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Brexit damage to UK ‘quite considerable’: Senior banker

The UK’s exit from the European Union (EU) will have a “quite considerable” damage in the long run, says Royal Bank of Scotland (RBS) chairman Howard Davies, warning that the government of Prime Minister Theresa May has little time to prevent a jobs exodus.

Davies, who was chosen to lead the government-owned bank in 2015, told Sky News on Sunday that May and his ministers were facing a “very, very, very tight” time frame to strike Brexit deal with the EU leaders before major finance firms moved jobs abroad.

“If we go in for Brexit we will find that jobs will leave the City and there will be a re-balancing of financial activity within Europe,” he said, naming European finance centers such as Paris, Amsterdam or Frankfurt as possible destinations.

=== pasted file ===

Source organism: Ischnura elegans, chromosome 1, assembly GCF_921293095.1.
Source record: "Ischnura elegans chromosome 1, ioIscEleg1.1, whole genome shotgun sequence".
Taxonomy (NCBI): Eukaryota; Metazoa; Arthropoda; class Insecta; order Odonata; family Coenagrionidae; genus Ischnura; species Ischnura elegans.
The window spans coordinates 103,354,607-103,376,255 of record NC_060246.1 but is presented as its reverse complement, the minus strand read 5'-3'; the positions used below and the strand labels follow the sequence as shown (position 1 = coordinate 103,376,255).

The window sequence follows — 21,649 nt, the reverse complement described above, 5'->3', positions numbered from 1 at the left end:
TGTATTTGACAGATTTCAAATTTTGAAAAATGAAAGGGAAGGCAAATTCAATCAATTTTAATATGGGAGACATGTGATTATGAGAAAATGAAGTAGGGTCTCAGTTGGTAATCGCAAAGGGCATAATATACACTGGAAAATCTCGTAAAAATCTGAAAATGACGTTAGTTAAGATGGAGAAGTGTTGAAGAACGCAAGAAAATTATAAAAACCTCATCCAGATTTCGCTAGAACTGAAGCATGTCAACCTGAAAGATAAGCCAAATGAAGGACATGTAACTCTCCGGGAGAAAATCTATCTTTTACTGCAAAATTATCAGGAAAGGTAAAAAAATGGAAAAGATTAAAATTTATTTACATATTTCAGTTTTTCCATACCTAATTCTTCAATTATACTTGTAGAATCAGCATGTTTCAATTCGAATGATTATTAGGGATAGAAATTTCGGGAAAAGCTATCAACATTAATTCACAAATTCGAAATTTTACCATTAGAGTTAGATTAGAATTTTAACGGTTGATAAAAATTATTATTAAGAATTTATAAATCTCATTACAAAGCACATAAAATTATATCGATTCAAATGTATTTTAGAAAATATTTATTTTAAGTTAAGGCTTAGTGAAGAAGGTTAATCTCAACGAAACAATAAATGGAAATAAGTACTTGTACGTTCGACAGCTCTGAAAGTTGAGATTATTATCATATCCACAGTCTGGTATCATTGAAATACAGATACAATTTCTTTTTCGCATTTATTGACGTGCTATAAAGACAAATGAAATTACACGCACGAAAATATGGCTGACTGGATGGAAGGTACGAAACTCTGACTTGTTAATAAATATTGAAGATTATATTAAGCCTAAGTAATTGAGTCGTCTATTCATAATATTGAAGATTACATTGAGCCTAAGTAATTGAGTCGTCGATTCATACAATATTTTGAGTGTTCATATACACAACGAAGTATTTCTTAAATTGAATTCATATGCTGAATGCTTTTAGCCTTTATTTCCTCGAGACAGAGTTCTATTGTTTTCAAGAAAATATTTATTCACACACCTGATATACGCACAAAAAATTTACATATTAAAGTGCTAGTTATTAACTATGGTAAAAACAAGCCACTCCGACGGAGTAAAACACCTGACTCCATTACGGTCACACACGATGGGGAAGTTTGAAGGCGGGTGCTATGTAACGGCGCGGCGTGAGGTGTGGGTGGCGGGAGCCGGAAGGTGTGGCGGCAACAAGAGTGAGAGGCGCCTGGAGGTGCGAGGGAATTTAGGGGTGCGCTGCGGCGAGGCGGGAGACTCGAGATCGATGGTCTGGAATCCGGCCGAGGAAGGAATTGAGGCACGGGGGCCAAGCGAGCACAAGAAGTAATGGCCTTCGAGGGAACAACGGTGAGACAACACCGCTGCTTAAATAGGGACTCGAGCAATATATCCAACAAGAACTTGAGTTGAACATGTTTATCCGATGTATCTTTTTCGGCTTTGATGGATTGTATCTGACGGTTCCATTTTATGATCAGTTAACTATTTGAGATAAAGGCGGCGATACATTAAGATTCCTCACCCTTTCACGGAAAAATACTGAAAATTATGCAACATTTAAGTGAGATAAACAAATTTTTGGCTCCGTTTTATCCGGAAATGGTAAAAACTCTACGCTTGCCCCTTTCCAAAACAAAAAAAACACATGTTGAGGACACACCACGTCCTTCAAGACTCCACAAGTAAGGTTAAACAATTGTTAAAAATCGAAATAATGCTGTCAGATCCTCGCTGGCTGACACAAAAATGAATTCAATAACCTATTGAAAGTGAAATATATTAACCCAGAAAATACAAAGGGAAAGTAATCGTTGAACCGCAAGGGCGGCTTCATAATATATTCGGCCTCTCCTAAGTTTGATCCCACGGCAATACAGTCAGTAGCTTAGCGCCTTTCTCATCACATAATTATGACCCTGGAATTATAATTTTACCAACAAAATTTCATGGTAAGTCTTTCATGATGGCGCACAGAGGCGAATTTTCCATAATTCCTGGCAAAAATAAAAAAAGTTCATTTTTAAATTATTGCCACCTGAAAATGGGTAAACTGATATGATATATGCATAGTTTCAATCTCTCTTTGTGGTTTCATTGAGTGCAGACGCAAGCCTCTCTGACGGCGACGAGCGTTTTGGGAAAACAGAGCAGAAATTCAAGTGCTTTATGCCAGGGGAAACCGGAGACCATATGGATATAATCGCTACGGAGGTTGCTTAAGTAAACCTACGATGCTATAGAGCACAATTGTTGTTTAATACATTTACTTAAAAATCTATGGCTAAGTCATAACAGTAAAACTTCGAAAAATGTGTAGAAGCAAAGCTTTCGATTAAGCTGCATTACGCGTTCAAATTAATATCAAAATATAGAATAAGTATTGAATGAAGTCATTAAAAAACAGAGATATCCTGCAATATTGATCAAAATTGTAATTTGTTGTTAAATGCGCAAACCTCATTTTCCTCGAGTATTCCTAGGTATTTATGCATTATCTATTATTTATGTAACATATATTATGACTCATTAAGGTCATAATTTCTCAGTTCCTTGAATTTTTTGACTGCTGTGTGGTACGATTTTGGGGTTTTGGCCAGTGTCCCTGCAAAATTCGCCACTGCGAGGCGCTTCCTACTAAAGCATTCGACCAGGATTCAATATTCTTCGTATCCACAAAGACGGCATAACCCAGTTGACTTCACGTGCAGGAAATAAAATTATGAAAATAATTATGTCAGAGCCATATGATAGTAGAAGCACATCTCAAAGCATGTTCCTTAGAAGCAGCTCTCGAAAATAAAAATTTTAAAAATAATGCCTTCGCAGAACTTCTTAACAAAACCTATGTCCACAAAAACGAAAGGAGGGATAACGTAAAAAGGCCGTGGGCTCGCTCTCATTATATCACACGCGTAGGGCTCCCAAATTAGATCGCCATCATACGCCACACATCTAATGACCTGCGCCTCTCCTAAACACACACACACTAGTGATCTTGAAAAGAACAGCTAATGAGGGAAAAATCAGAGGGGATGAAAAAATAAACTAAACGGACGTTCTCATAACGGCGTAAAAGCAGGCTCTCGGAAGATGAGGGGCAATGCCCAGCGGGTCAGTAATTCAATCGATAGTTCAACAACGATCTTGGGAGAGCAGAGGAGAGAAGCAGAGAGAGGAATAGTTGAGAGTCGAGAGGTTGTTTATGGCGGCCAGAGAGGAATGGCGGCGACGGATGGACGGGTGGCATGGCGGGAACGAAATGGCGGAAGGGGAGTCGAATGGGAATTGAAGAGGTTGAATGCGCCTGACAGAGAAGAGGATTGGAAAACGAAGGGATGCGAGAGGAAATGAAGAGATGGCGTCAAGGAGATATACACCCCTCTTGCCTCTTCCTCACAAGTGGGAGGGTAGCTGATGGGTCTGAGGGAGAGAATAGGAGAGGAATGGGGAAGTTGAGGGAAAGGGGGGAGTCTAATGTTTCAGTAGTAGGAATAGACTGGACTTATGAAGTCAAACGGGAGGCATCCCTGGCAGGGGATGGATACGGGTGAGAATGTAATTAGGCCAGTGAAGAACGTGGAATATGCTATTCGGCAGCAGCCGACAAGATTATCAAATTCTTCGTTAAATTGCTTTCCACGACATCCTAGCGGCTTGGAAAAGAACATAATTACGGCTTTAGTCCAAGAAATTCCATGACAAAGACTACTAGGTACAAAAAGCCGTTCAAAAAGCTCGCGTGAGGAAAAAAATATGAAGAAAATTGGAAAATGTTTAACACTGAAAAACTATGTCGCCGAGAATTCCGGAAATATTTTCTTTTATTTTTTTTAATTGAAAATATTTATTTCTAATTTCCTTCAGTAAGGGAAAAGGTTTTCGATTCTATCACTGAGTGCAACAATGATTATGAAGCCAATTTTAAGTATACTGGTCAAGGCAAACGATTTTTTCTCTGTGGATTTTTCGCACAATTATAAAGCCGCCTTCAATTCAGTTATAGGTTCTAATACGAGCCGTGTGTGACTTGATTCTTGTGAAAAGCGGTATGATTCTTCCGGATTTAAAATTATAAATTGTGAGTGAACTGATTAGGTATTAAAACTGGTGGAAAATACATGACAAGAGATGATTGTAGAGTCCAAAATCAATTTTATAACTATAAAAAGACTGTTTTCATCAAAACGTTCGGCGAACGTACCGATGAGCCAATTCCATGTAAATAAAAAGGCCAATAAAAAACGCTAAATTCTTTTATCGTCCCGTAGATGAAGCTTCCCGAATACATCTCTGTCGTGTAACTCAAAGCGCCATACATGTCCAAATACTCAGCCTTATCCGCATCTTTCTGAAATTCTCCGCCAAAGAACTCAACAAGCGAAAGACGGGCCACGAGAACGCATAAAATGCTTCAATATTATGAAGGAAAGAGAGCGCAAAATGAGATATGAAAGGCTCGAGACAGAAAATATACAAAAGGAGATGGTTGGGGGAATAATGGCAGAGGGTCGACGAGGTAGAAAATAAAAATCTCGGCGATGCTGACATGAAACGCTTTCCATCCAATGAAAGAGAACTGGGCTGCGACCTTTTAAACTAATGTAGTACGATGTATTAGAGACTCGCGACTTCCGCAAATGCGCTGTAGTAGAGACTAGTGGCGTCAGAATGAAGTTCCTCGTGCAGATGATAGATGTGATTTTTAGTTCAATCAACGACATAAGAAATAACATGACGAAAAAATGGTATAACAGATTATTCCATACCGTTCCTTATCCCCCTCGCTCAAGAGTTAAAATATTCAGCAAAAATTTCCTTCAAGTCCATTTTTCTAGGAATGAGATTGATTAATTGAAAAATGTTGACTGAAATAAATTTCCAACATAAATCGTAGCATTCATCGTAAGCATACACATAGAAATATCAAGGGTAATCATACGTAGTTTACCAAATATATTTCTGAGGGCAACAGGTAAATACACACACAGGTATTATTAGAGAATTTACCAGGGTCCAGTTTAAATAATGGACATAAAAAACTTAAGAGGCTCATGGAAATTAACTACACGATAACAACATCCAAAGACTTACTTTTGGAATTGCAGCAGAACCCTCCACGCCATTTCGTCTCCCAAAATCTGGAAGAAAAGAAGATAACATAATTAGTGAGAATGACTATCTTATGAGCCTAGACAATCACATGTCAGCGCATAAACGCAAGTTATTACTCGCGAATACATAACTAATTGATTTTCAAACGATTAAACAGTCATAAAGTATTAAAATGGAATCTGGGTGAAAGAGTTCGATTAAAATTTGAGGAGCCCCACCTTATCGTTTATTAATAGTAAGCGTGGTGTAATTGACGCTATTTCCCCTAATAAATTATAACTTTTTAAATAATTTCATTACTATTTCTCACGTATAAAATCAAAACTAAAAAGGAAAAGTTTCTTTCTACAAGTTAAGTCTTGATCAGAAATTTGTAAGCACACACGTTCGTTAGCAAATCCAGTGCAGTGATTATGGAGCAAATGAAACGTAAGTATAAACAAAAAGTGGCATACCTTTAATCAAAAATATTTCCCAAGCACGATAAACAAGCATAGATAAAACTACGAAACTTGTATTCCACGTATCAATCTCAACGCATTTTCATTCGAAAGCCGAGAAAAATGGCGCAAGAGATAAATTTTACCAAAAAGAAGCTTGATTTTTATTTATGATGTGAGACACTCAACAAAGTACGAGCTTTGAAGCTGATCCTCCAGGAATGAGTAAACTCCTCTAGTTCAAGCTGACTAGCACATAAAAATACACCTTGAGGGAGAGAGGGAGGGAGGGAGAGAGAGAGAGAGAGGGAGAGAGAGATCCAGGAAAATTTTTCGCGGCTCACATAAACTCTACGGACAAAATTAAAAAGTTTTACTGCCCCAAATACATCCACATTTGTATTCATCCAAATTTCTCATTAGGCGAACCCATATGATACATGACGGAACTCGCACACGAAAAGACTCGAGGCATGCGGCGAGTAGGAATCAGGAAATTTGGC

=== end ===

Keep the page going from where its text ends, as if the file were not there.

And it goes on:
The senior banker suggested “quite considerable” damage was awaiting London over time because American, Japanese and Chinese banks had already “chosen to put the enormous lion’s share of activity in Europe based in London”.

“They’re now re-balancing and that’s going to happen whatever the outcome of the Brexit negotiations are,” he said, arguing that companies were concerned as negotiations were “taking quite a long time.”

He said the UK should clarify by the first three years of the next year the terms of a transitional Brexit deal if it wishes to keep things under control by March 2019, the negotiations deadline.

He said the time frame of EU talks revealed the “unwisdom” of triggering the Lisbon Treaty’s Article 50 “without knowing what the endpoint was.”

May invoked the formal notice for EU departure on March 29 to begin the two-year process.

PM to prove ‘doomsayers’ wrong

May, who has promised to take the UK out of the EU even if it requires a Hard Brexit, was expected to give a speech to the parliament later on Monday.

According to British media reports, the premier was going to describe the government’s ambition for a “new, deep and special partnership between a sovereign United Kingdom and a strong and successful European Union.”

Noting that “progress will not always be smooth,” May was going to reiterate the need for a “spirit of friendship and co-operation” in the talks.

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